Writing Australian Unsettlement

Modes of Poetic Invention 1796–1945

  • Authors
  • Michael Farrell

Part of the Modern and Contemporary Poetry and Poetics book series (MPCC)

Table of contents

  1. Front Matter
    Pages i-xi
  2. Michael Farrell
    Pages 1-12
  3. Michael Farrell
    Pages 13-38
  4. Michael Farrell
    Pages 39-62
  5. Michael Farrell
    Pages 63-84
  6. Michael Farrell
    Pages 85-106
  7. Michael Farrell
    Pages 107-127
  8. Michael Farrell
    Pages 129-152
  9. Michael Farrell
    Pages 153-174
  10. Michael Farrell
    Pages 175-194
  11. Michael Farrell
    Pages 195-197
  12. Back Matter
    Pages 199-223

About this book


A bold work of synthetic scholarship, Writing Australian Unsettlement argues that the history of Australian literature contains the rough beginnings of a new literacy. Michael Farrell reads songs, letters and visual poems by Indigenous farmers and stockmen, the unpunctuated journals of early settler women, drover tree-messages and carved clubs, and a meta-commentary on settlement from Moore River (the place escaped from in The Rabbit-Proof Fence) in order to rethink old forms. The book borrows the figure of the assemblage to suggest the active and revisable nature of Australian writing, arguing against the "settling" effects of its prior editors, anthologists, and historians. Avoiding the advancement of a new canon, Farrell offers instead an unsettled space in which to rethink Australian writing.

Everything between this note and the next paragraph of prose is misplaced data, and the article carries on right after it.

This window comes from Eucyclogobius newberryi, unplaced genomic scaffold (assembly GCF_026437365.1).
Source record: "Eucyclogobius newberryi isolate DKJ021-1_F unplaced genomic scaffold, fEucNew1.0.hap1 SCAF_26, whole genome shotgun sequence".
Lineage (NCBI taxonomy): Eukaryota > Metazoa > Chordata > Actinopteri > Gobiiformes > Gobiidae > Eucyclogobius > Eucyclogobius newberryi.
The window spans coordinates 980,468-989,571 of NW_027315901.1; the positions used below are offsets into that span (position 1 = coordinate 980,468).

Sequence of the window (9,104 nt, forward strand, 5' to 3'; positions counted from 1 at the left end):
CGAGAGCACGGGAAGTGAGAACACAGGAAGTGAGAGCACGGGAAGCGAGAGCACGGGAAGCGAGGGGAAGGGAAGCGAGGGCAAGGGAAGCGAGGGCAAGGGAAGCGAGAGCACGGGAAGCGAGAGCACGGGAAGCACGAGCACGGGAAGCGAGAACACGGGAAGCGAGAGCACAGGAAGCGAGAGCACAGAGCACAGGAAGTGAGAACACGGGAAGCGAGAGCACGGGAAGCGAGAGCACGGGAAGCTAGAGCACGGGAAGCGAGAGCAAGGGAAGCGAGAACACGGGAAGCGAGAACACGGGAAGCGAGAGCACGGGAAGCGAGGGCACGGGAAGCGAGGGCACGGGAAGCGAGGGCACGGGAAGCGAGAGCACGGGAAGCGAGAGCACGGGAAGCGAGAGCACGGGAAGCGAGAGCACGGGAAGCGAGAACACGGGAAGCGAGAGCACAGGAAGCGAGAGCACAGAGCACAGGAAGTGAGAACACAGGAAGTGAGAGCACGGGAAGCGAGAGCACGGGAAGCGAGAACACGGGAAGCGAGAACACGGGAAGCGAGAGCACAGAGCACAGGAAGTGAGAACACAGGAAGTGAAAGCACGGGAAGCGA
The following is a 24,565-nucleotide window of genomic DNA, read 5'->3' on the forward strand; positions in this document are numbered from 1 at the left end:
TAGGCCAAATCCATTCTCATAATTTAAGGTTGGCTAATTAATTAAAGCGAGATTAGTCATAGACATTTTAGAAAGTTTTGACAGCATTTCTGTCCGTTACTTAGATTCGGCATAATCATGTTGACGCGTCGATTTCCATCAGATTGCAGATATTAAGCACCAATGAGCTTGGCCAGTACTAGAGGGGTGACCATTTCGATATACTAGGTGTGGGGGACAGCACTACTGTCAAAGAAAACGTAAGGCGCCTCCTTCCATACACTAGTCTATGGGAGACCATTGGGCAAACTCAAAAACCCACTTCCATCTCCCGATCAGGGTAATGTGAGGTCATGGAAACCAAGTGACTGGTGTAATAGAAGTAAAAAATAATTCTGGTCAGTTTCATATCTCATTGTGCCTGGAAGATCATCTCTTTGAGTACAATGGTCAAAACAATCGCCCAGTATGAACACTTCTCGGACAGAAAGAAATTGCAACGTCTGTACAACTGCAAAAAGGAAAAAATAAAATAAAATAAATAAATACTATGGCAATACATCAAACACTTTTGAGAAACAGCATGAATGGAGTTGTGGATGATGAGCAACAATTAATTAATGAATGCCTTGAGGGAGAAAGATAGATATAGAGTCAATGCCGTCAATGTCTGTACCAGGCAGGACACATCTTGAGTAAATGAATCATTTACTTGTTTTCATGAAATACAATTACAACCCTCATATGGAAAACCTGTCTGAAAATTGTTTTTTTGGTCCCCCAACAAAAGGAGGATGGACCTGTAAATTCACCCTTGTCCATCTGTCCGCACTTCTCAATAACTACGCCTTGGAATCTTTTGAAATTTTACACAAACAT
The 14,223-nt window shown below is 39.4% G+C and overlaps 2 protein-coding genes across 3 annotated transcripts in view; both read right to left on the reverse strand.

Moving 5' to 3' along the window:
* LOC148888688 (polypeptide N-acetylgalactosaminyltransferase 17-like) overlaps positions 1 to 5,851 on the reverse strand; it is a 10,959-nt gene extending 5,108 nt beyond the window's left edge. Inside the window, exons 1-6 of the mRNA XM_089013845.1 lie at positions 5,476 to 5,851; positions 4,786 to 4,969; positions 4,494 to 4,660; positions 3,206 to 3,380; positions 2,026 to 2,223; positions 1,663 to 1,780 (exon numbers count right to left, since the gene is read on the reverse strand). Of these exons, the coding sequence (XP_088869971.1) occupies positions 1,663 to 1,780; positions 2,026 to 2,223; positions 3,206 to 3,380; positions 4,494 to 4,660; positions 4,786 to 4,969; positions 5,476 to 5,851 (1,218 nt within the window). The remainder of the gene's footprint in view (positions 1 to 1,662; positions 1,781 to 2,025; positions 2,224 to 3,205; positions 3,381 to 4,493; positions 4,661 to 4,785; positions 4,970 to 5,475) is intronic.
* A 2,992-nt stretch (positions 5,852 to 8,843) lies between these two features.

Close reading poem poetics poetry space

Bibliographic information